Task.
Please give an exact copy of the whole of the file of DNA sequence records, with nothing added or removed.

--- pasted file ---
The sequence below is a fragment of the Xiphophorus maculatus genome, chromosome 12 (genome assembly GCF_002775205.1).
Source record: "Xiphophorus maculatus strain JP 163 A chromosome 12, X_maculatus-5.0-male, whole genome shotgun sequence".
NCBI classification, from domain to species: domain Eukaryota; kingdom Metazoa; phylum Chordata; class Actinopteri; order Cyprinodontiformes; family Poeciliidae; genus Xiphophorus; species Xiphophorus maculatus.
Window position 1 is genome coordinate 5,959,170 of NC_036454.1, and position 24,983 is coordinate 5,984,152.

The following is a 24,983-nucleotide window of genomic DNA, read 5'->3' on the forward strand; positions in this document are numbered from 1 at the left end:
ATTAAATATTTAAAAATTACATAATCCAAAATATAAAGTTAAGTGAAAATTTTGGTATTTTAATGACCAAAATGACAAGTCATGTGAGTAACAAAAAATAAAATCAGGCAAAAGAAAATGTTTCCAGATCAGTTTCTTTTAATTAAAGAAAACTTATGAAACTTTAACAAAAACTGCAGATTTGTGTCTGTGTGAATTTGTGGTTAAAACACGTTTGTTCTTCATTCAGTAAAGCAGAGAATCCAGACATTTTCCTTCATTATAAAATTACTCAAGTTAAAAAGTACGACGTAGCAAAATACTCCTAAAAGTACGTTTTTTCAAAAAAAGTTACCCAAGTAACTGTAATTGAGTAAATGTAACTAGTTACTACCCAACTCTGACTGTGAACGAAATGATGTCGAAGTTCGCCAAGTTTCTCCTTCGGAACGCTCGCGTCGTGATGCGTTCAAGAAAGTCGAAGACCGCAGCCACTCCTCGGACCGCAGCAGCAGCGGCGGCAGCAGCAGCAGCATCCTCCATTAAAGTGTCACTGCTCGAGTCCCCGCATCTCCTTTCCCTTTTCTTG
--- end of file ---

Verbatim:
The sequence below is a fragment of the Xiphophorus maculatus genome, chromosome 12 (genome assembly GCF_002775205.1).
Source record: "Xiphophorus maculatus strain JP 163 A chromosome 12, X_maculatus-5.0-male, whole genome shotgun sequence".
NCBI classification, from domain to species: domain Eukaryota; kingdom Metazoa; phylum Chordata; class Actinopteri; order Cyprinodontiformes; family Poeciliidae; genus Xiphophorus; species Xiphophorus maculatus.
Window position 1 is genome coordinate 5,959,170 of NC_036454.1, and position 24,983 is coordinate 5,984,152.

The following is a 24,983-nucleotide window of genomic DNA, read 5'->3' on the forward strand; positions in this document are numbered from 1 at the left end:
ATTAAATATTTAAAAATTACATAATCCAAAATATAAAGTTAAGTGAAAATTTTGGTATTTTAATGACCAAAATGACAAGTCATGTGAGTAACAAAAAATAAAATCAGGCAAAAGAAAATGTTTCCAGATCAGTTTCTTTTAATTAAAGAAAACTTATGAAACTTTAACAAAAACTGCAGATTTGTGTCTGTGTGAATTTGTGGTTAAAACACGTTTGTTCTTCATTCAGTAAAGCAGAGAATCCAGACATTTTCCTTCATTATAAAATTACTCAAGTTAAAAAGTACGACGTAGCAAAATACTCCTAAAAGTACGTTTTTTCAAAAAAAGTTACCCAAGTAACTGTAATTGAGTAAATGTAACTAGTTACTACCCAACTCTGACTGTGAACGAAATGATGTCGAAGTTCGCCAAGTTTCTCCTTCGGAACGCTCGCGTCGTGATGCGTTCAAGAAAGTCGAAGACCGCAGCCACTCCTCGGACCGCAGCAGCAGCGGCGGCAGCAGCAGCAGCATCCTCCATTAAAGTGTCACTGCTCGAGTCCCCGCATCTCCTTTCCCTTTTCTTG